I don't want to burden you with a recitation of all the debt our next mayor will inherit. But among the unfinished business Rahm's leaving for his successor is figuring out how to pay hundreds of millions of dollars in obligations to various pension funds. Plus negotiating a new contract with the police and firefighters. Plus negotiating a new contract for teachers.

If that's not tough enough, as he dashes out the door Mayor Rahm's trying to strong-arm the council into passing $2.4 billion worth of obligations for two mega-TIF deals, the Lincoln Yards and the 78 developments.

Two projects that definitely fall under the category of "if the developers want to build it, they should pay for it themselves."

I don't believe one candidate's put forth a realistic comprehensive approach to raising the money to pay all of these obligations. Doing so requires a pledge to raise taxes and, politically speaking, that's the kiss of death.

In Chicago, we have a tradition of electing and reelecting mayors who swear they won't raise taxes—as if our bills will magically pay themselves. Then they raise taxes, after which they brag about how they didn't raise them. Even though anyone who pays taxes knows they're going up.

Man, the level of mayoral deception is matched only by our own delusion.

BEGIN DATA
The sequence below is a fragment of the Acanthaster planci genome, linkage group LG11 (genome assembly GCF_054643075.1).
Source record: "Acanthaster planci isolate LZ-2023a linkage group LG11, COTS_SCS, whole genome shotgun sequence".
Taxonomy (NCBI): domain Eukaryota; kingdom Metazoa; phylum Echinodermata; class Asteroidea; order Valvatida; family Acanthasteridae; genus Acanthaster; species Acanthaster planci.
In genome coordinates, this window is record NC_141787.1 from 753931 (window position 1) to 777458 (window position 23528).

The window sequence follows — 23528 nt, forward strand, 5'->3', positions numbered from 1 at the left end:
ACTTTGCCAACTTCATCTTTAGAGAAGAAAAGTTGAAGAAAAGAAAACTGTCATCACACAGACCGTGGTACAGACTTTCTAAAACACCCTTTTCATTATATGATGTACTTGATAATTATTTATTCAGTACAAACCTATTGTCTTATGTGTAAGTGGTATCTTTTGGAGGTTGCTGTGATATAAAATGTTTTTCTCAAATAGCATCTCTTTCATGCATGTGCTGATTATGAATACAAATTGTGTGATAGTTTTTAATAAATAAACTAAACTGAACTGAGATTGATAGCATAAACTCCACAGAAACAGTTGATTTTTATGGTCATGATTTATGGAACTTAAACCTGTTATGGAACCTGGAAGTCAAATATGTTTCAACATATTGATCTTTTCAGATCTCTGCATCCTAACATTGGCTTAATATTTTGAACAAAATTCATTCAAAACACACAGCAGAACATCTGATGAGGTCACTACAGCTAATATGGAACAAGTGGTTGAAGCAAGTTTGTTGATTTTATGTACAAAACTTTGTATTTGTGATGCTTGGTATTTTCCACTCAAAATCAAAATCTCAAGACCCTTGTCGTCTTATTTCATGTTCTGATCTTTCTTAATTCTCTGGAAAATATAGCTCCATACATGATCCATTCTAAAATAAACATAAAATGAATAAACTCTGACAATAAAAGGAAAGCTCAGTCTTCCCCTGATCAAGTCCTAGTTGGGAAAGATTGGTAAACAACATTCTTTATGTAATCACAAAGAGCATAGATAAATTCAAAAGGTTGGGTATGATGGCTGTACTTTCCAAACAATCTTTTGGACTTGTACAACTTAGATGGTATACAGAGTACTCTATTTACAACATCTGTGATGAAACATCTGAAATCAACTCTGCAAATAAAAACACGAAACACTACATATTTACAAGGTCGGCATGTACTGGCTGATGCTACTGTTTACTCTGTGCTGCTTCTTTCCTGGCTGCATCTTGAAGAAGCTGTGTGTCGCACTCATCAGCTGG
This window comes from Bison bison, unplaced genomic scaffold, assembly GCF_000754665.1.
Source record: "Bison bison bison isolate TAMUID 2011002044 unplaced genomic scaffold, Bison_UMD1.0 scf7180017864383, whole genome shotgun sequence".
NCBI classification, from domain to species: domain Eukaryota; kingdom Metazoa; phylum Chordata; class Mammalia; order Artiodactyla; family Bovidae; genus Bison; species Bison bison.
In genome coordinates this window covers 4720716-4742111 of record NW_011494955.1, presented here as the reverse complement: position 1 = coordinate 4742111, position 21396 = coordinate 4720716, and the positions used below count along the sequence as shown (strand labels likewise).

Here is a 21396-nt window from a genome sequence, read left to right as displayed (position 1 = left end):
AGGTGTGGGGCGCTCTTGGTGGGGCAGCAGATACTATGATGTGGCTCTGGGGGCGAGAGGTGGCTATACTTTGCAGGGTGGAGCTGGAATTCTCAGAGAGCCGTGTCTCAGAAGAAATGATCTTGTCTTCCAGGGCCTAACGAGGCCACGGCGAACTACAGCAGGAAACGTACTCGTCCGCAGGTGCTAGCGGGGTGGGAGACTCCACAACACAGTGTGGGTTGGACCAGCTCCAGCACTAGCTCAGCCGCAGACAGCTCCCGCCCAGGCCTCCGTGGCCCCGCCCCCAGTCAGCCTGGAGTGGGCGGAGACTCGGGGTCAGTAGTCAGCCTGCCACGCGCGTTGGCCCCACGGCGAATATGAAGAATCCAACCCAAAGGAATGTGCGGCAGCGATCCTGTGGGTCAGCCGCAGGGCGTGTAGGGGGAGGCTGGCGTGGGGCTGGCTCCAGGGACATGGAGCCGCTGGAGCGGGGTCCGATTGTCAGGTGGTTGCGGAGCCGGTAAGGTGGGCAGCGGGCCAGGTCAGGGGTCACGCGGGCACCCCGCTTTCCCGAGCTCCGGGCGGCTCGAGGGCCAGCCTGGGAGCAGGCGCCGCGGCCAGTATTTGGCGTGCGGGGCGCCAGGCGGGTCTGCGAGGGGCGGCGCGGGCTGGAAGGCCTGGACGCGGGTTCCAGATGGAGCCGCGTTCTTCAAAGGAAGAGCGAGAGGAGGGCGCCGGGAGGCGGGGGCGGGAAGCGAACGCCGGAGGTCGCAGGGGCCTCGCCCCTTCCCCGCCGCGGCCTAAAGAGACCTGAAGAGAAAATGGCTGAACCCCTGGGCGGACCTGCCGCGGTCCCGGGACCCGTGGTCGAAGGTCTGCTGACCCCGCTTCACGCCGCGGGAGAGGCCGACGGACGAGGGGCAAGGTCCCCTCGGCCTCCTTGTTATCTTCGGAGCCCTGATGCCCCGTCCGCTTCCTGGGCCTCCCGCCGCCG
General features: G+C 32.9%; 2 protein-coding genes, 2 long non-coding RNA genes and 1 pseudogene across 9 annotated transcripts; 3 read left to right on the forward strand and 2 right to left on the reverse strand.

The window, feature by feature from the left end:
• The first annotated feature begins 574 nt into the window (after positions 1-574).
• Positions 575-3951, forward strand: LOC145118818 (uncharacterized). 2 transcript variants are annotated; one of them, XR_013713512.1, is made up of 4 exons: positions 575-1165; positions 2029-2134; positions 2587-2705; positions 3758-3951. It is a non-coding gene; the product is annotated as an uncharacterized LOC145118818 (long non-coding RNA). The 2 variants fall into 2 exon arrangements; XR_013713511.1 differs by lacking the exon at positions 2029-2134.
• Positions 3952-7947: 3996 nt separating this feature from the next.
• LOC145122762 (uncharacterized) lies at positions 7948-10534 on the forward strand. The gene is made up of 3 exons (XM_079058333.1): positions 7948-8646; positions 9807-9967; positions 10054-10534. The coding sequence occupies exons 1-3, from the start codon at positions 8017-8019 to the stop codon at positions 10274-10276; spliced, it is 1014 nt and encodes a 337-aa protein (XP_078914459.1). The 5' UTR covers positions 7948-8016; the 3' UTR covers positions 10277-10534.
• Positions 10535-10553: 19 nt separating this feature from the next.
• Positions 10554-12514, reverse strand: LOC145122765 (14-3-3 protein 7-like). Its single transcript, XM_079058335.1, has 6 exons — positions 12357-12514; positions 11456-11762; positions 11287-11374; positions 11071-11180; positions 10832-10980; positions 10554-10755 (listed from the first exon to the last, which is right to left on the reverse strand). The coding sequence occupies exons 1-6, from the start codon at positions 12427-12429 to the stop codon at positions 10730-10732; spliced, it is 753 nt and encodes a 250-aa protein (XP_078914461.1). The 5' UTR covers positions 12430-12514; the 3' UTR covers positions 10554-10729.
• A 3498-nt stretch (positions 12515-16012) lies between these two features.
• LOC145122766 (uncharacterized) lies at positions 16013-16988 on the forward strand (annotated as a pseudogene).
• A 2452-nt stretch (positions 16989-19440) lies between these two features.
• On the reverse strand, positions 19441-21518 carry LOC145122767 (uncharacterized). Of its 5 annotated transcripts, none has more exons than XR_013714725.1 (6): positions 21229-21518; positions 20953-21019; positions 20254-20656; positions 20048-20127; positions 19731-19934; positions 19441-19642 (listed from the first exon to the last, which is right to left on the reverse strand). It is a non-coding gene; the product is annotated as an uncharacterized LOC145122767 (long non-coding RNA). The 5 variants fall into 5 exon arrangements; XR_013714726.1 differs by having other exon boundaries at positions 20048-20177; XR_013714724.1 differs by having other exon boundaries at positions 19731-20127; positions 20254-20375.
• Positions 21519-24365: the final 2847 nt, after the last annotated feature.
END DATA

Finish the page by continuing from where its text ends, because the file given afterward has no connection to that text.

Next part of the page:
As he leaves office, Mayor Rahm's been talking about the need to tell the truth on finances. Thanks for nothing, Rahm. We could have used some of that truth telling when you first ran back in 2011 promising, among other things, to cuts taxes and hire 1,000 more cops.

During his eight years in office, Rahm dismissed proposals to tax the wealthy as unrealistic or counterproductive. Instead he turned to regressive forms of money raising, like the property tax or red-light camera fees or parking tickets or jacking up fees for water use and hauling away garbage. And so forth.

These fees, fines, and taxes are regressive because the same rate is applied to everyone, no matter how rich or poor. As a result, the city's become more dependent on revenue raised from people who can't afford to pay it.

If you don't believe me, read last year's exposé in Pro Publica by Melissa Sanchez and Sandhya Kambhampati. Entitled "How Chicago Ticket Debt Sends Black Motorists Into Bankruptcy," and copublished in Mother Jones, it documents the devastating impact of unpaid parking tickets on hundreds of residents.

"Because of the unpaid tickets, the city garnished [one resident's] state tax refunds," Sanchez and Kambhampati write. "Her car was impounded and she couldn't pay for its release. Her driver's license was suspended. Unable to come up with $1,000 to enter a city payment plan, [she] did what thousands of Chicago drivers do each year: She turned to Chapter 13 bankruptcy and its promise of debt forgiveness."